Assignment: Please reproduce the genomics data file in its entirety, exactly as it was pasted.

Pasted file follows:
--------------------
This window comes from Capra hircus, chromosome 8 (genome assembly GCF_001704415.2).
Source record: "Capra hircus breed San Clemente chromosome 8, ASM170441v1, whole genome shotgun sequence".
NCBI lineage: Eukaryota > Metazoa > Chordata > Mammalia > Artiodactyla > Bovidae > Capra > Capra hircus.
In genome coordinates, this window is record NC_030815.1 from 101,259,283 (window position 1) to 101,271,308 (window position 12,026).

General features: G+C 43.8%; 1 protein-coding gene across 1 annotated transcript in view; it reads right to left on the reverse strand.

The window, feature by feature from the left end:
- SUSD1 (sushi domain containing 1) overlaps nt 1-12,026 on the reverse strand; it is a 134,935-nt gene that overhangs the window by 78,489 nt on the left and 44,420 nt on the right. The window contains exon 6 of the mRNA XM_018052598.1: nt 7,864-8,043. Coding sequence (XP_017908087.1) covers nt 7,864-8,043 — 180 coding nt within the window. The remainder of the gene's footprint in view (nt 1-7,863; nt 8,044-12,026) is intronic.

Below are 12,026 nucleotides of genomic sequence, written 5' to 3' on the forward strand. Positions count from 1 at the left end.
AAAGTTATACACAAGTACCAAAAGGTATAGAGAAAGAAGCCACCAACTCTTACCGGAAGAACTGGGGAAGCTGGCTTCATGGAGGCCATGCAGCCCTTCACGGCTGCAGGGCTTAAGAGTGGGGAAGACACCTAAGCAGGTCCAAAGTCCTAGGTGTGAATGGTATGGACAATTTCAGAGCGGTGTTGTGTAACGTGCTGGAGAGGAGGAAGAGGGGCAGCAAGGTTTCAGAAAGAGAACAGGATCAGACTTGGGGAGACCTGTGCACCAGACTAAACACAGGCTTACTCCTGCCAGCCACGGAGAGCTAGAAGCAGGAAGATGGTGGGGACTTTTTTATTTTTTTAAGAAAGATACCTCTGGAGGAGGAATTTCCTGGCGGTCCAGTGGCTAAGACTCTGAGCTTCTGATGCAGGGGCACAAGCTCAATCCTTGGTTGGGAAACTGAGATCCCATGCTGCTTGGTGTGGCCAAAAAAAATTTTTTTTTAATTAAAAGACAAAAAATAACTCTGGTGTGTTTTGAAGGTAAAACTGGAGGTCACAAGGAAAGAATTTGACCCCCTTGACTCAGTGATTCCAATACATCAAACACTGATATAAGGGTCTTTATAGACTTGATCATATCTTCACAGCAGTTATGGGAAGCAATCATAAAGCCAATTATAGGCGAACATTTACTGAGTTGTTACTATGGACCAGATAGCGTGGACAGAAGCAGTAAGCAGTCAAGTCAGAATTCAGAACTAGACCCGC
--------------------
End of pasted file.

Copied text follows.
This window comes from Capra hircus, chromosome 8 (genome assembly GCF_001704415.2).
Source record: "Capra hircus breed San Clemente chromosome 8, ASM170441v1, whole genome shotgun sequence".
NCBI lineage: Eukaryota > Metazoa > Chordata > Mammalia > Artiodactyla > Bovidae > Capra > Capra hircus.
In genome coordinates, this window is record NC_030815.1 from 101,259,283 (window position 1) to 101,271,308 (window position 12,026).

General features: G+C 43.8%; 1 protein-coding gene across 1 annotated transcript in view; it reads right to left on the reverse strand.

The window, feature by feature from the left end:
- SUSD1 (sushi domain containing 1) overlaps nt 1-12,026 on the reverse strand; it is a 134,935-nt gene that overhangs the window by 78,489 nt on the left and 44,420 nt on the right. The window contains exon 6 of the mRNA XM_018052598.1: nt 7,864-8,043. Coding sequence (XP_017908087.1) covers nt 7,864-8,043 — 180 coding nt within the window. The remainder of the gene's footprint in view (nt 1-7,863; nt 8,044-12,026) is intronic.

Below are 12,026 nucleotides of genomic sequence, written 5' to 3' on the forward strand. Positions count from 1 at the left end.
AAAGTTATACACAAGTACCAAAAGGTATAGAGAAAGAAGCCACCAACTCTTACCGGAAGAACTGGGGAAGCTGGCTTCATGGAGGCCATGCAGCCCTTCACGGCTGCAGGGCTTAAGAGTGGGGAAGACACCTAAGCAGGTCCAAAGTCCTAGGTGTGAATGGTATGGACAATTTCAGAGCGGTGTTGTGTAACGTGCTGGAGAGGAGGAAGAGGGGCAGCAAGGTTTCAGAAAGAGAACAGGATCAGACTTGGGGAGACCTGTGCACCAGACTAAACACAGGCTTACTCCTGCCAGCCACGGAGAGCTAGAAGCAGGAAGATGGTGGGGACTTTTTTATTTTTTTAAGAAAGATACCTCTGGAGGAGGAATTTCCTGGCGGTCCAGTGGCTAAGACTCTGAGCTTCTGATGCAGGGGCACAAGCTCAATCCTTGGTTGGGAAACTGAGATCCCATGCTGCTTGGTGTGGCCAAAAAAAATTTTTTTTTAATTAAAAGACAAAAAATAACTCTGGTGTGTTTTGAAGGTAAAACTGGAGGTCACAAGGAAAGAATTTGACCCCCTTGACTCAGTGATTCCAATACATCAAACACTGATATAAGGGTCTTTATAGACTTGATCATATCTTCACAGCAGTTATGGGAAGCAATCATAAAGCCAATTATAGGCGAACATTTACTGAGTTGTTACTATGGACCAGATAGCGTGGACAGAAGCAGTAAGCAGTCAAGTCAGAATTCAGAACTAGACCCGC